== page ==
GODFREY SCHALKEN. My noctural visions are apt to be so consistent, moveover, “To give the most natural effect to his candle-light that I am not satisfied to the extent of waking demonstra- 1 pieces, he is said to have adopted the following system: he tion, even now, whether I am asleep or not. You, however, I placed the object he intended to paint, and a candle, in a I am supposing, will be the judge, and if I really am what dark room; and looking through a small aperture, painted
by day-light what he saw in the dark chamber."-Vide | art in every part of the world; all of which have helped to Bryan,
till the commercial coffers of England. Rather breaking in upon the extremities of a bull, Mr. || From the choicest works of this great limner, upwards Bryan, methinks, -I am not fastidious, however. Touching ll of three hundred fine engravings have been executed, by the fact, (as intended) I believe it must be true, by which, 1l our most celebrated engravers, in line, mezzotinto, and dot, for the first time my eyes are opened to account for that by M'Ardell, Smith, Sharp, Bartolozzi, Bond, Ward, obominable redness which is so common in the works of | Jones, Reynolds, Earlom, Green, Young, Say, and a host Mynbeer Schalken. Make the experiment. Look from ll of others, which your long memory can supply, Mr. Editor. the cool light of day into a candle-light chamber, and Average these at five hundred pounds sale, cach, and the alternately on your canvas. Why, the group so illuminated, | amount will be £150.000. What must be the value of the Mr. Editor, will encrease in sury of effect, until each fea- ll pictures which he has left behind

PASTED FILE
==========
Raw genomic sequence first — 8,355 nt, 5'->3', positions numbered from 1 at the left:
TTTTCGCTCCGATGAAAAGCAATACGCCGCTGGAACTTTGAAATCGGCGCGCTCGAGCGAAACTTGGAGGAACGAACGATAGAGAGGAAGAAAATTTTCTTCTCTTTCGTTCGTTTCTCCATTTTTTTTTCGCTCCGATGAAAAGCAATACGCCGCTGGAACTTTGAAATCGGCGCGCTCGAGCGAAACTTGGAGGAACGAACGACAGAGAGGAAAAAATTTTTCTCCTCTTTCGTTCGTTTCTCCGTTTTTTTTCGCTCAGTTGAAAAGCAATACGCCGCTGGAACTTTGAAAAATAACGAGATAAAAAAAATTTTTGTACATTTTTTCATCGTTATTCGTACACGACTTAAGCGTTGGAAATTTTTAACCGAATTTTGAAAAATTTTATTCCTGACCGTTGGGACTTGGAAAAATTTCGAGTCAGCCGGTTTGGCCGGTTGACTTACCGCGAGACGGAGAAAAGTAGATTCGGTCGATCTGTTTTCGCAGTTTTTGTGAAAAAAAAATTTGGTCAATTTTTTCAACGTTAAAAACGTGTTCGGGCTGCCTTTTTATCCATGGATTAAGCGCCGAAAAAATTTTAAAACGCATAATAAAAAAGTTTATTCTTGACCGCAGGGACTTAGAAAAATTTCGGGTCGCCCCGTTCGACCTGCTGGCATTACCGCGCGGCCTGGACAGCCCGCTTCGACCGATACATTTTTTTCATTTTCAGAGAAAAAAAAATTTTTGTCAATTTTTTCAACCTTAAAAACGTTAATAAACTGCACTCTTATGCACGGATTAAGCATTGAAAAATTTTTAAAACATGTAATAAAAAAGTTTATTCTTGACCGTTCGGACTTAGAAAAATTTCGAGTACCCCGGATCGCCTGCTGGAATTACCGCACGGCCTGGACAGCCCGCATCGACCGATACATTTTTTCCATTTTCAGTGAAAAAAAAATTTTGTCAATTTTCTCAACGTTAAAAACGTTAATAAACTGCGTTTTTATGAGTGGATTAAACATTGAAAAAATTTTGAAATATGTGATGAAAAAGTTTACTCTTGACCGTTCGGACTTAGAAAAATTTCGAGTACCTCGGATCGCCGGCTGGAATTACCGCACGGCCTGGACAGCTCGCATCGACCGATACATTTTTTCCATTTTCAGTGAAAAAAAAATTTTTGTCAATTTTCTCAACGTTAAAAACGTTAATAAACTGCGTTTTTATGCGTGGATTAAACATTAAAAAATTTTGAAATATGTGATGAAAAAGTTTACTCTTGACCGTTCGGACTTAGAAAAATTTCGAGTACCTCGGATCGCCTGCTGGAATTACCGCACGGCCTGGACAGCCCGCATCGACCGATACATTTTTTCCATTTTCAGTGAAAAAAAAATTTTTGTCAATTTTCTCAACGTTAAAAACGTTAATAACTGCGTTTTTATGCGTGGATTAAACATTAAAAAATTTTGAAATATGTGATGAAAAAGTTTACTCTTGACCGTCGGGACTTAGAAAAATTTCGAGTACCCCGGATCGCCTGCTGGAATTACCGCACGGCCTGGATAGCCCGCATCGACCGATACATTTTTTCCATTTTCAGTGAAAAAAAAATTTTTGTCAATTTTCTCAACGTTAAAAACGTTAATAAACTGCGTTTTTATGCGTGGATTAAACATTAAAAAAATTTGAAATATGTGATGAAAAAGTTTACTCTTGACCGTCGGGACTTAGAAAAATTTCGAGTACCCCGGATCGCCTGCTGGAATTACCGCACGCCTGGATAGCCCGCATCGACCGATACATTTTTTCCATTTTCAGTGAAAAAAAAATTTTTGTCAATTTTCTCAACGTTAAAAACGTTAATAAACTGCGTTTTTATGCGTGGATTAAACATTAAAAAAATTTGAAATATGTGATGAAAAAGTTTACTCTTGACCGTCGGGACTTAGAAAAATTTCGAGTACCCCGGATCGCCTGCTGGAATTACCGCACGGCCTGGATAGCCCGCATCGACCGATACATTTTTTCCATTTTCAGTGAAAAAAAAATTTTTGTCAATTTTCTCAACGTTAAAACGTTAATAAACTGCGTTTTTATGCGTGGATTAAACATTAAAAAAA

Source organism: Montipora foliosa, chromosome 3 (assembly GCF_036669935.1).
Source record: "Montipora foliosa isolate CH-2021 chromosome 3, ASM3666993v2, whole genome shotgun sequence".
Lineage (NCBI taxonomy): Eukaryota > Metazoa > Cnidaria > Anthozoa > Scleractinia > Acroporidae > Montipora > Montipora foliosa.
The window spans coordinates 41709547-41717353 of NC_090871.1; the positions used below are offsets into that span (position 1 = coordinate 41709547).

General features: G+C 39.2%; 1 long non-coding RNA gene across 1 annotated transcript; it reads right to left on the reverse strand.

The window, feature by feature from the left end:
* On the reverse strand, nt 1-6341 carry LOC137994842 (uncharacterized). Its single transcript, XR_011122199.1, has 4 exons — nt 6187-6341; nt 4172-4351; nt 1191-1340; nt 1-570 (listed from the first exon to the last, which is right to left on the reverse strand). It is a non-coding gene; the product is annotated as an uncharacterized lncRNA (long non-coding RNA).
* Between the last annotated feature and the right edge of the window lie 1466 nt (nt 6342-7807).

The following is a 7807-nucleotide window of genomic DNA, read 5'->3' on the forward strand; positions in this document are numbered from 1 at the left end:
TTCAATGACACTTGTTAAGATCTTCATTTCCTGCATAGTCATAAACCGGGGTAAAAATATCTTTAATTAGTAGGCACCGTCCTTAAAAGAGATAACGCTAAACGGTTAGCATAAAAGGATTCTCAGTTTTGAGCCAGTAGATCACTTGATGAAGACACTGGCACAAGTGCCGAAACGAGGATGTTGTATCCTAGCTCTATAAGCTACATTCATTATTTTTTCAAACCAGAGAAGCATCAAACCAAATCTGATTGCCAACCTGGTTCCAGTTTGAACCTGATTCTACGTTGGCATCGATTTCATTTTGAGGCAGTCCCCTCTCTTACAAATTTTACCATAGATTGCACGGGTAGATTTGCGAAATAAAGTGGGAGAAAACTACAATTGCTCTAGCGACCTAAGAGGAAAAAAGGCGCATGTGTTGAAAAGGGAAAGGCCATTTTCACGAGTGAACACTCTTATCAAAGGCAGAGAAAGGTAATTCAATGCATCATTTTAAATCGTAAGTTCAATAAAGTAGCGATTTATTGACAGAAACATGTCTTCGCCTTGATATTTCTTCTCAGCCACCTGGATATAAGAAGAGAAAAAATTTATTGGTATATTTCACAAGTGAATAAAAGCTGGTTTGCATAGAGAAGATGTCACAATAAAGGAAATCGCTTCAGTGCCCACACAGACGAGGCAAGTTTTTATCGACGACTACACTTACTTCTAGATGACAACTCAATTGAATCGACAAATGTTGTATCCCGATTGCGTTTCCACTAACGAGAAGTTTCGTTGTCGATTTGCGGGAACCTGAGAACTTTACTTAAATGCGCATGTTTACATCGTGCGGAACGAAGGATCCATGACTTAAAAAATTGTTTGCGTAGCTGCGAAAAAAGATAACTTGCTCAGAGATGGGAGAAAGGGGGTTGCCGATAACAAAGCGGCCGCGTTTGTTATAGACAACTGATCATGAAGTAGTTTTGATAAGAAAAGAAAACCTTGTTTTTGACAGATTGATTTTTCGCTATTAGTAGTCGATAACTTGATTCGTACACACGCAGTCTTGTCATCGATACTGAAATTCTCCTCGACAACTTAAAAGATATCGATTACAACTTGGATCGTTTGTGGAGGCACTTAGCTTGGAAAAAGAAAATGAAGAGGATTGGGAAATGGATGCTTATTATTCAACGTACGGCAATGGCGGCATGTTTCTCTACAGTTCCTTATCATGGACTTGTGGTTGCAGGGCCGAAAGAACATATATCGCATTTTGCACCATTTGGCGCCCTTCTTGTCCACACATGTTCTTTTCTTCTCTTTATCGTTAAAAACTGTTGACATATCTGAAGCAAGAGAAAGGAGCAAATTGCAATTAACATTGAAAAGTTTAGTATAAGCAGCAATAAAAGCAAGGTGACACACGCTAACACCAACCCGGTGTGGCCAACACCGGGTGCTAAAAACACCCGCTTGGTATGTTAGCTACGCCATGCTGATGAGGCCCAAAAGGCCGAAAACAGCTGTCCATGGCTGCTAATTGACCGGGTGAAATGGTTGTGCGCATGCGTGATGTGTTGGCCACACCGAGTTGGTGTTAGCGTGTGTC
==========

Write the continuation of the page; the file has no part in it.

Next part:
will conture will become red hot.
tinue to multiply from these, like new editions of ShakBy such a process I would essay to paint a salamander, speare. What then do we not owe as a commercial nation but certainly not a candle-light piece. My father,-I am to the transcendent genius of such a painter! dreaming-used to dub this ancient worthy, the protegee || Several papers on the arts are necessarily postponed. of William, the royal spouse of Mary, " Red-hot Schalken." Ergo, the thought is not mine own.-N.B. Schalken is often